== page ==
The product relationship and the marketing relationship

Products have always been important in peoples lives. Most of the stuff we own and talk about is stuff we have purchased. There is a deep and profound relationship between people and a lot of their stuff.

Unfortunately it’s easy to get the impression that this relationship hasn’t been the focus of marketing, which has spent most of its energy on positioning, availability and sales promotion. To some extent one can suggest that marketing has ignored the existing relationship between people and their products, and instead built it’s own marketing relationship, different from the product’s and built on a different set of values.

profound

This has led marketing and products apart, and often created a cleft between them. This cleft has been further forced by the traditional media mindset where it has been impossible for companies to connect with their audience and participants, where media has become an obstacle, a superfluous middle man, where the marketing and the advertising has become messages – not exchanges.

(And one might also suggest that where the product relationship is based on personal and individual narratives, the marketing relationship is based on a generic and artificial narrative)

There are two negatives here, the first one is that marketing is set on creating its own relationship – ignoring the really valuable one already in place between people and products. The other is the traditional communications landscape, which is increasing this distance between the marketing relationship and the product relationship.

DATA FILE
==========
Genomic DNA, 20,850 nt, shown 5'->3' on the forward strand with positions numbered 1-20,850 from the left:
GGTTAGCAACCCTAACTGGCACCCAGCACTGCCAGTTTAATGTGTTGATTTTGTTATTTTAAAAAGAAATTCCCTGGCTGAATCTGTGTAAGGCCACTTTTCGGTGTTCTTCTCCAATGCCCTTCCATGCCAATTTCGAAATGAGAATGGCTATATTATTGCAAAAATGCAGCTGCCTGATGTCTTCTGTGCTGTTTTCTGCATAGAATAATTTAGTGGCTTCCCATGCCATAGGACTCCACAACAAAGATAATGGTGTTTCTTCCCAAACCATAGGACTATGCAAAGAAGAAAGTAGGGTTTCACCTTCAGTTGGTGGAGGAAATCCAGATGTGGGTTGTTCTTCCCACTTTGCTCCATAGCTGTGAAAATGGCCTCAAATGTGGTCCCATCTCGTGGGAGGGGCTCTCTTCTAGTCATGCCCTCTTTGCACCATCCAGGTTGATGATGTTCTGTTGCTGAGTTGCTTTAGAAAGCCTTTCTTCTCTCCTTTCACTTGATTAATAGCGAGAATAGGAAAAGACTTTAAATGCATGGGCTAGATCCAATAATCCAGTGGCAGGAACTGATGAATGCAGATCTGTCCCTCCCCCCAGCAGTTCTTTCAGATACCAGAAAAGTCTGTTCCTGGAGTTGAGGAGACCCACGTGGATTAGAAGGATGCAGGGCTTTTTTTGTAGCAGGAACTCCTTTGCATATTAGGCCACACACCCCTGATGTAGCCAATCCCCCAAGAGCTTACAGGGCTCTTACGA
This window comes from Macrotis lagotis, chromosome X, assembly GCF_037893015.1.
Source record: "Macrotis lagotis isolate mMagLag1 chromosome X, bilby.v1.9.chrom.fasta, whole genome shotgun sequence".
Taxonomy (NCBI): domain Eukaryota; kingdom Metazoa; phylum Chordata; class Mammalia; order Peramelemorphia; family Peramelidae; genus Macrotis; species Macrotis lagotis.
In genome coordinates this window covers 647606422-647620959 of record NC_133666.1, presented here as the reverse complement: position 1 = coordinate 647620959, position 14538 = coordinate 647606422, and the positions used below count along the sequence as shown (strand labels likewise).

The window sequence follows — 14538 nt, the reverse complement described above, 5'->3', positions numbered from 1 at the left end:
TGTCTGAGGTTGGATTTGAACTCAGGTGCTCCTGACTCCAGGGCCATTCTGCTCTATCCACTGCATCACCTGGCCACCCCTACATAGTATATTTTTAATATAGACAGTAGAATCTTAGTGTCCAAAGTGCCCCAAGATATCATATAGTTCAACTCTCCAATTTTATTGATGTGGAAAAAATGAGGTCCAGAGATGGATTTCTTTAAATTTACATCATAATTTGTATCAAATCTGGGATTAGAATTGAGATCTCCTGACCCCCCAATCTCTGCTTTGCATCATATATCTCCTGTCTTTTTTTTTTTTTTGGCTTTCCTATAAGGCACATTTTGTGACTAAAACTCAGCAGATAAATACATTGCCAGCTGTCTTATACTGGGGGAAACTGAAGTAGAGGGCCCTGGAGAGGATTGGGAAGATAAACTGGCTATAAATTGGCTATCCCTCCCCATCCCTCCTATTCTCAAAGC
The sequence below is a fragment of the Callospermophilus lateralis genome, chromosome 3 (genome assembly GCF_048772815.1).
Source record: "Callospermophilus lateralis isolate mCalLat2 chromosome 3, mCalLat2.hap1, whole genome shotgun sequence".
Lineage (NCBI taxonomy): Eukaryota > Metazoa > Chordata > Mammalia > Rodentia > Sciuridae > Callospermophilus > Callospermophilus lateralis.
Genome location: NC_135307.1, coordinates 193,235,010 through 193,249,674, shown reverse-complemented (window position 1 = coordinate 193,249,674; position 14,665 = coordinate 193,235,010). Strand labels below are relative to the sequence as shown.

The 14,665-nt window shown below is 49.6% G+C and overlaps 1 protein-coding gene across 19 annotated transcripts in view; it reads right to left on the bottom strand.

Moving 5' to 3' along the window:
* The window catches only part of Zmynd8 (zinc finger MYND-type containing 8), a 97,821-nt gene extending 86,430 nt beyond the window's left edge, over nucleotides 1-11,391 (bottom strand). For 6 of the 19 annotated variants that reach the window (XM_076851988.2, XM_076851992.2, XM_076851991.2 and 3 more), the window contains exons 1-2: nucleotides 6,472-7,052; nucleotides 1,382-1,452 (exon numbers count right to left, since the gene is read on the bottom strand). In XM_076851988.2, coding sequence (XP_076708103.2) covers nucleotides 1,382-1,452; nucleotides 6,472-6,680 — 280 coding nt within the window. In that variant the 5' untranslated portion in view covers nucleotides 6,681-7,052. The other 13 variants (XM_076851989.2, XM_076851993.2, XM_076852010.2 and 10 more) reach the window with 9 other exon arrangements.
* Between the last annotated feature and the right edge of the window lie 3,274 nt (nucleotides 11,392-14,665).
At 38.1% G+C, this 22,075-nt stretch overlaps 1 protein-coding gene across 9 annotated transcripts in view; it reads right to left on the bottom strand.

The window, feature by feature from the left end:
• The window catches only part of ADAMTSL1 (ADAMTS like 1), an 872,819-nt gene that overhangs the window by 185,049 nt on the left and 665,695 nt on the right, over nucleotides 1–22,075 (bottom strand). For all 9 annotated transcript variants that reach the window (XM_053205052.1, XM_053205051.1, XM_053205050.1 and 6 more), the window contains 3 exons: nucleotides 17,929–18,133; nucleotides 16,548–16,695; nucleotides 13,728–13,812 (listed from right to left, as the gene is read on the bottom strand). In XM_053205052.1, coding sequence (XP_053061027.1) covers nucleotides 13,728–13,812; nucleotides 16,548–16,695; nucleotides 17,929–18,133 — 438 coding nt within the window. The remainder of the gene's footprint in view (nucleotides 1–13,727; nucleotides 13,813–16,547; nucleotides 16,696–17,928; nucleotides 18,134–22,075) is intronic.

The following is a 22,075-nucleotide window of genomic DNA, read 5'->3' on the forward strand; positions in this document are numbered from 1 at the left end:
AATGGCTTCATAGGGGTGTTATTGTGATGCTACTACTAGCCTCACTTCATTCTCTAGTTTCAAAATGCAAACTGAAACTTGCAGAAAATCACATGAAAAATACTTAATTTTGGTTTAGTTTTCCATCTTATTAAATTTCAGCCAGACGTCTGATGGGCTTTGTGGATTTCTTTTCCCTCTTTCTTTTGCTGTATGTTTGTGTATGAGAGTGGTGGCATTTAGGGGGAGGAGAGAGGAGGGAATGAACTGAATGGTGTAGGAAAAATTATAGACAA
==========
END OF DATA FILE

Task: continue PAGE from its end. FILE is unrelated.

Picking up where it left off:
Luckily the shift that has been going on for the last four years aims at correcting this. Where marketing changes from focusing on its own agenda to enforcing the values set by the product. Where we are seeing focus moving away from messages and to exchanges and relationships. Which brings marketing and products back together again. Creating a better environment for products, people, companies and the relationship between them.

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3 Comments

  1. Mike Looney
    February 11
    Reply

    Precisely. And a bicycle (pictured) is a great example. I think of all the places my bike takes me. How many stories it could tell. The fact that it’s a Trek is an afterthought.

    Good post.

  2. I totally agree and dig your thoughts.

    However, I do believe focus shouldn’t lay on the product itself. I rather think we should consider what need we are fulfilling as the god. Because in the end, the product is just the temporary partner satisfying our needs.

    Do you agree?

  3. March 8
    Reply

    Hi Mike, thanks for your comment. :)

    Ludwig, if I understand you correctly you would be saying that the marketing is more important then the product as it will most likely outlive it (as the brand does today)? Which would be a good incentive to turn the marketing into tangible value instead of just messaging. I agree :)

    Helge

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